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Timothy B. Lee

Timothy B. Lee

Timothy B. Lee covers technology policy, including copyright and patent law, telecom regulation, privacy, and free speech. He also writes about the economics of technology. He has previously written for Ars Technica and Forbes. You can follow him on Twitter or send him email.

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Brian Fung

Brian Fung covers technology for The Washington Post, focusing on electronic privacy, national security, digital politics and the Internet that binds it all together. He was previously the technology correspondent for National Journal and an associate editor at the Atlantic. His writing has also appeared in Foreign Policy, Talking Points Memo, the American Prospect and Nonprofit Quarterly. Follow Brian on Google+ .

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Andrea Peterson

Andrea Peterson covers technology policy for The Washington Post, with an emphasis on cybersecurity, consumer privacy, transparency, surveillance and open government. She also delves into the societal impacts of technology access and how innovation is intertwined with cultural development.

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Posted at 11:44 AM ET, 01/30/2013

Research in Motion, now BlackBerry, debuts system #thecircuit

Research in Motion, now BlackBerry, debuts system:

Research in Motion announced that it is rebranding itself, taking the name of its flagship technology and dropping the name its held for more than 25 years. Now BlackBerry, the company debuted its new system, showing off deep social integration, separation between work and personal data and updated designs that look more like popular handsets from Apple and Samsung.

BlackBerry released two models running the new system, one with a physical keyboard and one without, that showcase a software that allows users to move quickly between applications, play media files and post to social networks.

Many consider this launch to be BlackBerry’s last chance to truly compete in the smartphone space in the face of the iPhone and smartphones running Google’s Android system. A shrinking but loyal audience of users have held on to their BlackBerrys as the company has struggled to innovate. To maintain and grow its subscriber base, the company will have to push hard to get its phones back into the hands of corporate and government customers.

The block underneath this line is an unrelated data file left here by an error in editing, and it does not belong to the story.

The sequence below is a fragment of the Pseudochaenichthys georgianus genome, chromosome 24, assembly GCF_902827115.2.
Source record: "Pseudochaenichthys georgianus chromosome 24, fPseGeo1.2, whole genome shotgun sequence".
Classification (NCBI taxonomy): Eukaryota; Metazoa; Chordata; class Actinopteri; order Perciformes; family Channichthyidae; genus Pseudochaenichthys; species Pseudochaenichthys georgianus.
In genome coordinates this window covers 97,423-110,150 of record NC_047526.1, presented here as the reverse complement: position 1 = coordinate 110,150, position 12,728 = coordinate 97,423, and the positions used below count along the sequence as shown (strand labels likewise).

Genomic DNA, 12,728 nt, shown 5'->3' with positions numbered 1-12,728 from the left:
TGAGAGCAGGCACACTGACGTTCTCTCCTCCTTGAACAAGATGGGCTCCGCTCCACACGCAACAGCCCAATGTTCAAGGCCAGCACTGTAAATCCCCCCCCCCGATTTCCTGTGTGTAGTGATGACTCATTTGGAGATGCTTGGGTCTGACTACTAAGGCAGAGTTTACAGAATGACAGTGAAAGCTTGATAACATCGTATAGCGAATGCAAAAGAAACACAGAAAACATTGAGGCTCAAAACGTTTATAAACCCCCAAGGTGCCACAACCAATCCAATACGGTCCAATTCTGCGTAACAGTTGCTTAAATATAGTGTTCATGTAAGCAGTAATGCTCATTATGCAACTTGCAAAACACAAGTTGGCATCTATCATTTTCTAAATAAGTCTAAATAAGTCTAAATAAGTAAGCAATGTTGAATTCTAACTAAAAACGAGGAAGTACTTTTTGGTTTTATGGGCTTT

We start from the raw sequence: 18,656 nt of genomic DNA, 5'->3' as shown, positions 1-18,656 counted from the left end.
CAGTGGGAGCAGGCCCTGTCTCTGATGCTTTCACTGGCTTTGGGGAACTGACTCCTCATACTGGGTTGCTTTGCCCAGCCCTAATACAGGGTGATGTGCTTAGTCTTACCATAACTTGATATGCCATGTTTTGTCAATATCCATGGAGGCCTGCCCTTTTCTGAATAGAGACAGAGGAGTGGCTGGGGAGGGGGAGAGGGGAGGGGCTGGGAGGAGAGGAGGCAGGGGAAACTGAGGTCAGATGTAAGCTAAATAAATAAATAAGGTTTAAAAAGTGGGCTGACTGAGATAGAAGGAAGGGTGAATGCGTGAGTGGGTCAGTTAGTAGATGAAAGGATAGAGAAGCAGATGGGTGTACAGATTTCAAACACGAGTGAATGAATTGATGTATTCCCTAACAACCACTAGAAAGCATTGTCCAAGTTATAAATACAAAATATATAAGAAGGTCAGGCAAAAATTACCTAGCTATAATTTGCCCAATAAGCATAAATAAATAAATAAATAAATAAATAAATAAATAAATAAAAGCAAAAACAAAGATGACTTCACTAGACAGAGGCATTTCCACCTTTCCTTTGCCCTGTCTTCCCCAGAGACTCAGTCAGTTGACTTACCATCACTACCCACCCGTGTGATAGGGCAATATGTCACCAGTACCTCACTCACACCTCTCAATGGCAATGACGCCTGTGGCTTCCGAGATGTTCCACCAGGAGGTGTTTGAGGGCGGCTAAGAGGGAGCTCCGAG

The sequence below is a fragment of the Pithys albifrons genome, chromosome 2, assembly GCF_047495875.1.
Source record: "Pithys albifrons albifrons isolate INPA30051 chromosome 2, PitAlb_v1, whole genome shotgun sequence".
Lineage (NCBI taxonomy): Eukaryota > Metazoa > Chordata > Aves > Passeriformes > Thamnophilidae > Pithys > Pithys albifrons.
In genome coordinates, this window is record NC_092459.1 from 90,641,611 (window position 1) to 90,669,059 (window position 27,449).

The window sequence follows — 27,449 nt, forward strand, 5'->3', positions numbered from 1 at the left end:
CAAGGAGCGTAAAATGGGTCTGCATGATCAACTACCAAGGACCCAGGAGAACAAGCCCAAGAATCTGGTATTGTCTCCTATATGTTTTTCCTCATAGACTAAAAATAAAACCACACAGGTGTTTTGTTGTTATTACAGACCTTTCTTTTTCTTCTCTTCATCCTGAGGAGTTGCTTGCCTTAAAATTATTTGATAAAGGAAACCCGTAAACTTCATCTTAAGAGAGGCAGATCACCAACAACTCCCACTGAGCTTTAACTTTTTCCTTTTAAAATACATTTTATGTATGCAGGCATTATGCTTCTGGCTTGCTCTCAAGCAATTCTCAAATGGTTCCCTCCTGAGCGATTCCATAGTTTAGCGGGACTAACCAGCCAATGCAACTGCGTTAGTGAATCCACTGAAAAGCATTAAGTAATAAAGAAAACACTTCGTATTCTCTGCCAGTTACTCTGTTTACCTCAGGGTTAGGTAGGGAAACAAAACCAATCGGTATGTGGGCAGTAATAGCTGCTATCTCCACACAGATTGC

Judge denies increase to damages in Apple-Samsung case: Judge Lucy Koh ruled Tuesday to uphold a jury’s ruling that directs Samsung to pay Apple more than $1 billion in damages.

The judge did not, as Apple had requested, triple damages in the case by finding Samsung had “willfully” infringed on patents. She has yet to rule on Samsung requests to reduce the charges, on the basis that claims of certain Apple patents were not valid.

Apple and Samsung are locked in a tight race for the smartphone market, with recent data from International Data Corp. showing Samsung has a 29 percent share of the smartphone market to Apple’s 21.8 percent.

Facebook earnings: Facebook is set to report earnings Wednesday, coming off a 50 percent increase in its stock price as it works to build its strength in the mobile advertising space.

Facebook has the most popular app in the United States — alone, it accounts for 23 percent of all U.S. app use. But that distinction is a mixed blessing.

Mobile advertising does not make as much money as ads that appear on laptops and desktops, and it’s much harder to catch a user’s eye on a smaller screen. Just 14 percent of Facebook’s revenue came from mobile products last quarter. That number must jump, a lot, to meet analyst expectations in its fourth-quarter earnings report Wednesday.

YouTube considering paid subscriptions: YouTube is considering introducing paid subscriptions to its content, Advertising Age reported, which would mark a major shift in the Google-owned property’s approach to making money off the growing online video trend.

YouTube has made a serious investment in the past year to improve the quality of content on the site and making more original series and shows. The site has declined in the past to say how much its content producers make from advertising-sharing agreements, saying only that hundreds of producers make at least six figures annually.

By  |  11:44 AM ET, 01/30/2013

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